New York Daily News sportswriter Carron J. Phillips, believes that the only reason Louisville QB Lamar Jackson won’ be the first quarterback drafted on Thursday night, is because he’s black.
In a piece published Wednesday morning, Phillips claims that “only in America” can a quarterback “with a resume like Jackson’s not be considered as one of the best overall prospects in the draft.”
Because only in 2018 America can a player with a resume like Jackson’s not be considered as one of the best overall prospects in the draft, but also told that he should play a different position.
However, racism is a powerful drug. So strong it can convince some people that a football player who has only played quarterback his whole career should give it up.
When Jackson won the Heisman in 2016, this was his stat line: 13 starts, 230-for-409, 56.2 completion percentage, 3,543 yards, 30 touchdowns and just nine interceptions. He also ran for 1,571 yards and 21 touchdowns on the ground.
However, Phillips writes, after Jackson’s numbers took a hit in the following season, a factor Phillips attributes to a weakened offensive line and an overall loss of talent on the team. Jackson had a resurgence where he posted even better numbers.
Yet, Phillips laments that these numbers aren’t good enough for some of the best talent evaluators in NFL history. Men like Bill Polian who, according to Phillips, is “either legally blind or needs to be drug tested,” for suggesting that Jackson would need to convert to wide receiver in order to make it in the NFL.
To buttress his point that Jackson is a quarterback, who should not have to entertain switching positions, he includes accuracy stats from Jackson’s days at Louisville.
According to a stat that was shown on Monday’s edition of ESPN’s “NFL Live,” Jackson has the best offensive target percentage between 5-20 yards downfield than any other prospect in the draft. The advanced metric stat takes away the number of balls that a quarterback may throw away or spike, in efforts to show what percentage of their passes are actually inaccurate.
The NFL average for the statistic is 19.5 percent, meaning that basically 20 percent of NFL quarterbacks’ throws are inaccurate.
And out of the prospects listed above him in almost every mock draft, Jackson led the way with 5.3 percent, meaning that only 5 percent of his throws are actually off target.
Add that to the fact that Jackson had the highest percentage of his passes dropped by his receivers, compared to the other prospects ranked ahead of him, and had a higher passer efficiency rating (146.6 to 127.8) and completion percentage (59.1 percent to 56.3) than Wyoming’s Josh Allen, who some consider will be the first pick on Thursday night.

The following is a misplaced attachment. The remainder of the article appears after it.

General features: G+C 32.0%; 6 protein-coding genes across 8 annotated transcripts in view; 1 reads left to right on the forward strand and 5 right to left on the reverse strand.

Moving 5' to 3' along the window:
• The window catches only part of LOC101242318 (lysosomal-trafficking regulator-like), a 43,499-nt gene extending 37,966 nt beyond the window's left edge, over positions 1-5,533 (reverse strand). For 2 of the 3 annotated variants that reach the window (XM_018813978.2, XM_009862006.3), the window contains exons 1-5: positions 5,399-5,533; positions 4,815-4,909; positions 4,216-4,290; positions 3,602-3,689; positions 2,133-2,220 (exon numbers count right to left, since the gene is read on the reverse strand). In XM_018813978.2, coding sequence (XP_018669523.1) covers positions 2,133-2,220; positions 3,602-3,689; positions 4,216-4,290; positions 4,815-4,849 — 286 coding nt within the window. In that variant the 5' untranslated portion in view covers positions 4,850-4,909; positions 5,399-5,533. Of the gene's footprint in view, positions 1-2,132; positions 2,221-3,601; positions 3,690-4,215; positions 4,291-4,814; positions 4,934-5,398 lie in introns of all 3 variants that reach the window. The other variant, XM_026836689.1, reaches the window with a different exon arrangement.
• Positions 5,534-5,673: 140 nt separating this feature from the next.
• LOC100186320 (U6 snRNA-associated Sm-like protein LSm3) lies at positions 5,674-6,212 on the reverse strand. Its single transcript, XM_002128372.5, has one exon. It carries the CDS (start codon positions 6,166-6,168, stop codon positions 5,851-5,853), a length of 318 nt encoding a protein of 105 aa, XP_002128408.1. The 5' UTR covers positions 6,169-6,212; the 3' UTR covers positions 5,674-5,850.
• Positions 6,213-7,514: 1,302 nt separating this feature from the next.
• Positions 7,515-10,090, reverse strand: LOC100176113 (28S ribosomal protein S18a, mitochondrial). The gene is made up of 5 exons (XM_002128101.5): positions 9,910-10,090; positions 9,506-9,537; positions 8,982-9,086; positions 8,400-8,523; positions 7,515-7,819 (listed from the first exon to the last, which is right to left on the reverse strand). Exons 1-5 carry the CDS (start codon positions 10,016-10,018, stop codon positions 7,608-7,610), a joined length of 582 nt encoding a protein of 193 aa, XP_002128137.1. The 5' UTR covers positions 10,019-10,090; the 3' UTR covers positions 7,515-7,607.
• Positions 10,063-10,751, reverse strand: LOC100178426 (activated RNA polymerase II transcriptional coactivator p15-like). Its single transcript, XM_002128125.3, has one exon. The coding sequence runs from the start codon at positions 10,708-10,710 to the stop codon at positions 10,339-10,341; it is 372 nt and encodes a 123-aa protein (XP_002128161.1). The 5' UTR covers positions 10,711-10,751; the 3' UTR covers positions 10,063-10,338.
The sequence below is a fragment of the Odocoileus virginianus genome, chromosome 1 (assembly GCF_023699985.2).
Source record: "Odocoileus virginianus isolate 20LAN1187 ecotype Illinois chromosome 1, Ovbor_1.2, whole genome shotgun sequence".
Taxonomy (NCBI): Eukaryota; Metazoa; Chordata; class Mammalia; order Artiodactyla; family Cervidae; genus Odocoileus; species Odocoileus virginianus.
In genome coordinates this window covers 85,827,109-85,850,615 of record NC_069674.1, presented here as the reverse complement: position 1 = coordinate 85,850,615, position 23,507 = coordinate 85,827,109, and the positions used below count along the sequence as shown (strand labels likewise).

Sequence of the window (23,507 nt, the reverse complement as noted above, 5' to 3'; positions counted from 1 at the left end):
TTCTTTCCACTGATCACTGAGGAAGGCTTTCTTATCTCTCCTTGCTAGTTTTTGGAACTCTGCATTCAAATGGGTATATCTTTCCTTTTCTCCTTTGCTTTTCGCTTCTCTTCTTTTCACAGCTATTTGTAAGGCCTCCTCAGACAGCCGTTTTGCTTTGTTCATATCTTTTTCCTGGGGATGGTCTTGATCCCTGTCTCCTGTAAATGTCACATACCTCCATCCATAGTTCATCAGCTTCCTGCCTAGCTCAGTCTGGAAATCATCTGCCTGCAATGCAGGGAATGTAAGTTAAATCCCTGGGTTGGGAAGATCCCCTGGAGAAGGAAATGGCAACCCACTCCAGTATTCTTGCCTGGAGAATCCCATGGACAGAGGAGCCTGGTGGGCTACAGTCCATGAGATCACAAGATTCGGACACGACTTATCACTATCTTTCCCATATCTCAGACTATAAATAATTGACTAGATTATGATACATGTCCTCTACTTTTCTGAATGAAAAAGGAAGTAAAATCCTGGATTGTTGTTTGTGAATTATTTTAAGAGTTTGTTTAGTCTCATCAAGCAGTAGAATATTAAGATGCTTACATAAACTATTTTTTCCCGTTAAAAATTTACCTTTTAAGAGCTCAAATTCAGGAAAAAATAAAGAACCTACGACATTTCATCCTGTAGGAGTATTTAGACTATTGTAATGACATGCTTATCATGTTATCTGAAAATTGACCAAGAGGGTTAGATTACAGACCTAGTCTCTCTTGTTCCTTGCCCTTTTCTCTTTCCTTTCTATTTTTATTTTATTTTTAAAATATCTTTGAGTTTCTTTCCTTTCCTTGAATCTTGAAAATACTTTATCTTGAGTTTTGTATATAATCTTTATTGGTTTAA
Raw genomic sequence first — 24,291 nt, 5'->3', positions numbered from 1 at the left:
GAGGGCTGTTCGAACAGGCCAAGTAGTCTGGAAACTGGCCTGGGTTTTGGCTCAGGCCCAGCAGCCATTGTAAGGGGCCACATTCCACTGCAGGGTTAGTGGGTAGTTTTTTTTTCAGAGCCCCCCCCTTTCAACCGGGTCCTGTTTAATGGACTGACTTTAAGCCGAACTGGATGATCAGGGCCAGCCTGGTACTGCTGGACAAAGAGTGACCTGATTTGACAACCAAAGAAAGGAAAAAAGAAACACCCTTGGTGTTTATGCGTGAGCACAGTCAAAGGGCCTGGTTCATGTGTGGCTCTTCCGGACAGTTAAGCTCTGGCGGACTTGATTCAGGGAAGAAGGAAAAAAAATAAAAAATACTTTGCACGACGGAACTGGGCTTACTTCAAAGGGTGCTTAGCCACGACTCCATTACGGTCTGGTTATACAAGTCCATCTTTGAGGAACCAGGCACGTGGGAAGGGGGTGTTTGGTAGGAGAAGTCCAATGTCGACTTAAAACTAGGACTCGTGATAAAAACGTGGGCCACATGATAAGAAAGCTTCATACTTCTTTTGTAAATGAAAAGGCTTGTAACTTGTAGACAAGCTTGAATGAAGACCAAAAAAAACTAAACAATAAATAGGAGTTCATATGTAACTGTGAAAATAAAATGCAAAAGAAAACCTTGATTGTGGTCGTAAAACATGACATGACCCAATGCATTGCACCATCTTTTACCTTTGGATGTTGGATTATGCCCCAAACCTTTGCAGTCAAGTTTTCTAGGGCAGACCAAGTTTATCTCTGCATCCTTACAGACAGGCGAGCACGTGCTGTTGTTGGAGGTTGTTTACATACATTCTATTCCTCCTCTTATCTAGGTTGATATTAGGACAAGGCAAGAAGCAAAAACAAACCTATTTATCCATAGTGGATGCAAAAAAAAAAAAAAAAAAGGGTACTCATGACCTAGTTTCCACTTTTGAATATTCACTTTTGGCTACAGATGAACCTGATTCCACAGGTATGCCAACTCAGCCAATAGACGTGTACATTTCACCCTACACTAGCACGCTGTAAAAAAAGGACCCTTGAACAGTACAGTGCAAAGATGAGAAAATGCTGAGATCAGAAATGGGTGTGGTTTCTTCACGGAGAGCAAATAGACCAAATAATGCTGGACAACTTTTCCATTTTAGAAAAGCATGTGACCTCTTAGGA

While Jackson’s accuracy numbers at Louisville are certainly impressive, it might be a leap to assume that hose stats portend success at the NFL level. For example, Geno Smith had a 71.2 completion percentage at West Virginia. However, Smith’s lifetime completion percentage in the NFL is only 57.9.
Not taking a moment to consider the fact that Jackson being overlooked and told to play wide receiver may be rooted in racism is a slap in the face to Jackson and every black man who’s ever played the position.
For years, it was assumed that black men didn’t have the ‘mental capacity’ to play quarterback. And in today’s politically correct culture, people now use coded language to disguise their racist views.
Out of the top 12 quarterback prospects in this year’s draft, Jackson is the only one who’s black. He’s also the only one who has been told he should change positions because he’s such a great ‘athlete.’
While Jackson might be the only quarterback being asked to change positions this year, it’s not as if its never been suggested that a white quarterback change positions before. No one had a more stellar college record of achievement than Tim Tebow. Yet, Tebow was told frequently before and during his career that he would have to change positions. In fact, it got so bad he ended up having to change sports.
Meanwhile, Cam Newton, who is a better athletic specimen than Tim Tebow, was never told in any serious way that he would have to change positions. In fact, the league was so sold on Newton as a quarterback that he was drafted first overall.
Phillips closes by writing, “We can agree to disagree on why Jackson wasn’t as heralded as other returning Heisman winners have been in the past. But, there’s one thing I’m certain of: If Lamar Jackson were white, I wouldn’t have even had to write this.
“Because if a black man can’t even go to Starbucks without getting arrested, then how in the hell do you expect a league that’s blackballing players for protesting police brutality to select a black quarterback before the white ones?”
Lamar Jackson being white would be no guarantee that he would get drafted with first overall pick. Of the seven quarterbacks who have been drafted with the first overall pick since 2007, three of them have been black. That’s nearly even odds. Meaning that the complexion of dozens of white quarterbacks in those years, did not get them any preferential treatment.
Those numbers are even more impressive when you consider the off-the-field baggage that at least two of those quarterbacks entered the league with. Jameis Winston had been investigated for a slew of criminal acts ranging from shoplifting to rape. Cam Newton had been involved in a massive scandal involving whether his father had accepted money for him to go to Auburn.
Both of these incidents were serious and yet, NFL teams made the decision to draft those quarterbacks with the first overall pick.
The message from that is clear: NFL teams want to win.
If they feel that Lamar Jackson can help them win as a quarterback, then he’ll get picked. But if he doesn’t, it won’t be because he’s black.
Follow Dylan Gwinn on Twitter @themightygwinn